NEWS: The U.S. Food and Drug Administration Approved Bayer's Stivarga® (regorafenib) Tablets for Treatment of Patients with Metastatic Colorectal Cancer Who Have Been Previously Treated with Currently Available Therapies
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ADDITIONAL RESOURCES: Downloadable broadcast-quality video available at: http://www.multivu.com/mnr/57608-bayer-regorafenib-for-treatment-of-metastatic-colorectal-cancer
The U.S. Food and Drug Administration has approved Stivarga®(regorafenib) tablets for the treatment of patients with metastatic colorectal cancer (mCRC) who have been previously treated with currently available therapies (including fluoropyrimidine-, oxaliplatin- and irinotecan-based chemotherapy, an anti-VEGF therapy, and, if KRAS wild type, an anti-EGFR therapy).1
Stivarga is an oral multi-kinase inhibitor that inhibits various kinases within the mechanisms involved in tumor growth and progression – angiogenesis, oncogenesis and the tumor microenvironment.1
The approval of Stivarga is based on results from the pivotal Phase III study (CORRECT) that demonstrated improvement in overall survival and progression-free survival compared to placebo in patients with mCRC whose disease had progressed after approved standard therapies.2,3
Colorectal cancer is the third most commonly diagnosed cancer and the third leading cause of cancer death in the United States, in both men and women. It is estimated that more than 143,000 people will be diagnosed with CRC in 2012, and nearly 52,000 people will die from the disease.4 Approximately 50% of colon cancer patients will be diagnosed with metastases (most commonly to the liver) either at the time of diagnosis or due to recurrent disease.5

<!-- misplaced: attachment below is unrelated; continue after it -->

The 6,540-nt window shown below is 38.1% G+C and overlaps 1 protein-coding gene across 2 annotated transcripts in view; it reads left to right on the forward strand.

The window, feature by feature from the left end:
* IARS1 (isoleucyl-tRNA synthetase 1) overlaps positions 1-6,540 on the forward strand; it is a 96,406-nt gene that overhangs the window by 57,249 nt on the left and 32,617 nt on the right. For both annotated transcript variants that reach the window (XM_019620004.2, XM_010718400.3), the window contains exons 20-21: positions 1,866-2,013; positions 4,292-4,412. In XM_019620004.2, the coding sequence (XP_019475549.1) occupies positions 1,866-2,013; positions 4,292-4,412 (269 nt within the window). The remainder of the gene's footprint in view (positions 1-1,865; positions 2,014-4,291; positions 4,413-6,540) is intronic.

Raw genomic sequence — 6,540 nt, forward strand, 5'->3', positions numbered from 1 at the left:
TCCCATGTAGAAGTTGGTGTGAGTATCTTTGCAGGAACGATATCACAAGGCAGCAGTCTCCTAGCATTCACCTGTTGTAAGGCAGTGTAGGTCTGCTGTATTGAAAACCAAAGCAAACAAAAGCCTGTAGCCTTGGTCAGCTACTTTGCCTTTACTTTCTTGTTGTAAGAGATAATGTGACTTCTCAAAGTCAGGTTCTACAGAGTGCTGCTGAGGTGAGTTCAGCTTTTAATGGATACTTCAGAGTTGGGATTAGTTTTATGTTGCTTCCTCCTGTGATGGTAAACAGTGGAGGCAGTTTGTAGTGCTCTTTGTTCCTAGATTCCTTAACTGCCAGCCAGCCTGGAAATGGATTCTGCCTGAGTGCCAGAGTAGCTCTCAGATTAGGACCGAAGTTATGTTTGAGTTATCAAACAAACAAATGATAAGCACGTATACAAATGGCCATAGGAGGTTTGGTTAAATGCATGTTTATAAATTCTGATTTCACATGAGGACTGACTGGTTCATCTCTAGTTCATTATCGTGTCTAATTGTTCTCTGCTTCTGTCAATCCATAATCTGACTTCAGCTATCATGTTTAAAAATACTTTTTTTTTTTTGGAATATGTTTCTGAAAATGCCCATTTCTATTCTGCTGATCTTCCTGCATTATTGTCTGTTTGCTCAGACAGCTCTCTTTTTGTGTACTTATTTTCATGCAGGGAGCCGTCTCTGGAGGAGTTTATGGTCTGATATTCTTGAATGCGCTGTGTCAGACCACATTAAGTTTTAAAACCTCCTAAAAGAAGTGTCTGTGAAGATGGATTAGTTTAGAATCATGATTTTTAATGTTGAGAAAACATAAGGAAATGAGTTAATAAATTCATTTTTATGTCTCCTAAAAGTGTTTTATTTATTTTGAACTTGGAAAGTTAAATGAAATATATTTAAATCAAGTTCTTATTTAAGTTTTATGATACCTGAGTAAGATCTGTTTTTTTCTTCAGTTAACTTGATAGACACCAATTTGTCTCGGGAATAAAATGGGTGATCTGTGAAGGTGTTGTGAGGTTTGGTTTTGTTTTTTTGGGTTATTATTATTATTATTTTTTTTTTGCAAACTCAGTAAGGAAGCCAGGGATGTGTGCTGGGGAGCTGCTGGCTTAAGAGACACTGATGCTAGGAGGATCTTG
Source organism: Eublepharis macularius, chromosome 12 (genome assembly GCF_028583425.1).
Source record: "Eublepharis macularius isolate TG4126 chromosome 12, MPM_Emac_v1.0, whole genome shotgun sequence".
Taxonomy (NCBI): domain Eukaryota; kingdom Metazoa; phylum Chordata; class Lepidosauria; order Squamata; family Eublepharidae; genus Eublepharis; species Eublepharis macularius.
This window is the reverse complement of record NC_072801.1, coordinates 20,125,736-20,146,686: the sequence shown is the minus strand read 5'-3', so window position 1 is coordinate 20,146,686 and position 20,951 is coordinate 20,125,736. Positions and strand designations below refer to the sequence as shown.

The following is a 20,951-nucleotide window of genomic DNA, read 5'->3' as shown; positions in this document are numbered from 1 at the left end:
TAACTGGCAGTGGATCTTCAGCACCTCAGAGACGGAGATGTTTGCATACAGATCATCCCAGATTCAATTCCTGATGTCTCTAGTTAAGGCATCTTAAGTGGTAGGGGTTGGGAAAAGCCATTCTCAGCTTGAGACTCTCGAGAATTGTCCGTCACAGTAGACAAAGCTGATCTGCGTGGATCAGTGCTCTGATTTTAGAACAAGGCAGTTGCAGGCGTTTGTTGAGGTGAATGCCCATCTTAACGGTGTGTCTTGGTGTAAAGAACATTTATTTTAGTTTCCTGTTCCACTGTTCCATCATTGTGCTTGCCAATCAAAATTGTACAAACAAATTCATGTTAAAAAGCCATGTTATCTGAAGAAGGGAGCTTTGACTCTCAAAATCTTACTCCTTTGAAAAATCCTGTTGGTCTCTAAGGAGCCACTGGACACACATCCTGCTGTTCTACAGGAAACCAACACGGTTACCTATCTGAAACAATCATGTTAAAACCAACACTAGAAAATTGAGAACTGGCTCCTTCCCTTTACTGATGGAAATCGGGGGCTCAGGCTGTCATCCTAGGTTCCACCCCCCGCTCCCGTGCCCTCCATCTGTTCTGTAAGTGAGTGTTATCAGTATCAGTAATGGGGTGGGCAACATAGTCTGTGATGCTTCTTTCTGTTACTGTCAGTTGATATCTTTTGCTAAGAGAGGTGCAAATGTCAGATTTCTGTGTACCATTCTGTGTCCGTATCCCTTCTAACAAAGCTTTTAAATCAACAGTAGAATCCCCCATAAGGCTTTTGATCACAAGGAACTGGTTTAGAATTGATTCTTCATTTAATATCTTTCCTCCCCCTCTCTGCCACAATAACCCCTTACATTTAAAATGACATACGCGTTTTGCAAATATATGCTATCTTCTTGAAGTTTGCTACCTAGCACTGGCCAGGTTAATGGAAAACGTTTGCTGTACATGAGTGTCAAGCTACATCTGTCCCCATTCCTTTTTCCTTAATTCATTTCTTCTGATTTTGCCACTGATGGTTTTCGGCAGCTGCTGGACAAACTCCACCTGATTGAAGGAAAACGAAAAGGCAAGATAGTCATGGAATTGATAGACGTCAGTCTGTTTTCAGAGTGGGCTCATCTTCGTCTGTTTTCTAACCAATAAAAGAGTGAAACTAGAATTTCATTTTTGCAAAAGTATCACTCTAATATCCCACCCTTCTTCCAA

For full prescribing information, including BOXED WARNINGS, visit www.stivarga-us.com.
B-ROLL INCLUDES: *** Bayer Corporate Footage ** Product Shots ***
- Dr. Heinz-Josef Lenz, Professor of Medicine and Preventive Medicine at the USC Keck School of Medicine; Associate Director of Clinical Research at the USC Norris Comprehensive Cancer Center in Los Angeles
- Dr. Pamela A. Cyrus, Vice President and Head of U.S. Medical Affairs Bayer HealthCare Pharmaceuticals
VIDEO PROVIDED BY: Bayer Healthcare Pharmaceuticals, Inc.
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Important Safety Information for Stivarga (regorafenib)
WARNING: HEPATOTOXICITY: Severe and sometimes fatal hepatotoxicity has been observed in clinical trials. Monitor hepatic function prior to and during treatment. Interrupt and then reduce or discontinue Stivarga for hepatotoxicity as manifested by elevated liver function tests or hepatocellular necrosis, depending upon severity and persistence.
Obtain liver function tests (ALT, AST, and bilirubin) before initiation of Stivarga and monitor at least every 2 weeks during the first 2 months of treatment. Thereafter, monitor monthly or more frequently as clinically indicated. Monitor liver function tests weekly in patients experiencing elevated liver function tests until improvement to less than 3 times the upper limit of normal (ULN) or baseline values.
In clinical trials, Stivarga was associated with an increased incidence of hemorrhage, including fatal hemorrhage. Permanently discontinue Stivarga in patients with severe or life-threatening hemorrhage and monitor INR levels more frequently in patients receiving warfarin.